Now, up to this point in the story, there has been exactly one sort-of action sequence involving a brief shootout where John is meant to pick up the supply, and you've probably guessed that Snitch is fairly story heavy. That's actually a very good thing. It gives Johnson a chance to play the concerned parent, loving husband (to his new wife, played by Flight's Nadine Velazquez), and out-of-his-element drug mule. What's even more surprising is that the film is directed by former stunt coordinator Ric Roman Waugh, who has directed a couple of smaller features, but is smart enough not to force the action into this somewhat interesting narrative. There's a fairly insane and expertly staged car chase sequence in the film's final act, but action certainly doesn't dominate the work.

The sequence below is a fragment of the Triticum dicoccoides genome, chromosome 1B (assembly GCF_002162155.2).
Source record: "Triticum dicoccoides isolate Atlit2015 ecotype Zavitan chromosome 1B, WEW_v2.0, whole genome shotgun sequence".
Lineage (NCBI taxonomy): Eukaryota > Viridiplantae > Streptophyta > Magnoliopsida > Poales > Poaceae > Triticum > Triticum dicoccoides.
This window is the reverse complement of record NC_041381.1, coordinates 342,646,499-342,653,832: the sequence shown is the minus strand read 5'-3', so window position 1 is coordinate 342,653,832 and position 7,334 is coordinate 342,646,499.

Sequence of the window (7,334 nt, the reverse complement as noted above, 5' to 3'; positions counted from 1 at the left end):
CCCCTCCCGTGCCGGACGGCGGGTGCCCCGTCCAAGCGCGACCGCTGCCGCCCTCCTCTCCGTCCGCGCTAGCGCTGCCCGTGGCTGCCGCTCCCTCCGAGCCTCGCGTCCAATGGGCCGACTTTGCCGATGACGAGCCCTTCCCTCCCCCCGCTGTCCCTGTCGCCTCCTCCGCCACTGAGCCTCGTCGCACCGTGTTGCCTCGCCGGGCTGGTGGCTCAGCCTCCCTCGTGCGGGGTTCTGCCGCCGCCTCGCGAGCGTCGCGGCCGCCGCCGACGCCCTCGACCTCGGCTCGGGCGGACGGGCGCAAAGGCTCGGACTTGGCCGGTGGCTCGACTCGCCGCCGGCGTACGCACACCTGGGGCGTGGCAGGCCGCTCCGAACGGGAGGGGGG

The film only barely crosses into "no way did that happen" territory once or twice, as it would appear the filmmakers wanted to make Snitch feel mostly plausible, and they succeed for the most part. Johnson is actually more interesting here when he's holding back, letting the drug dealers think they own him and are running the show. His endgame is getting his son out of prison (where he is being brutalized, we're told), and he's willing to take a few punches and be humiliated to make that happen. I was also really thrilled to see Bernthal get such a sizable role in this film; he's a terrific actor, and his character has even more to lose than John since he's an ex-con.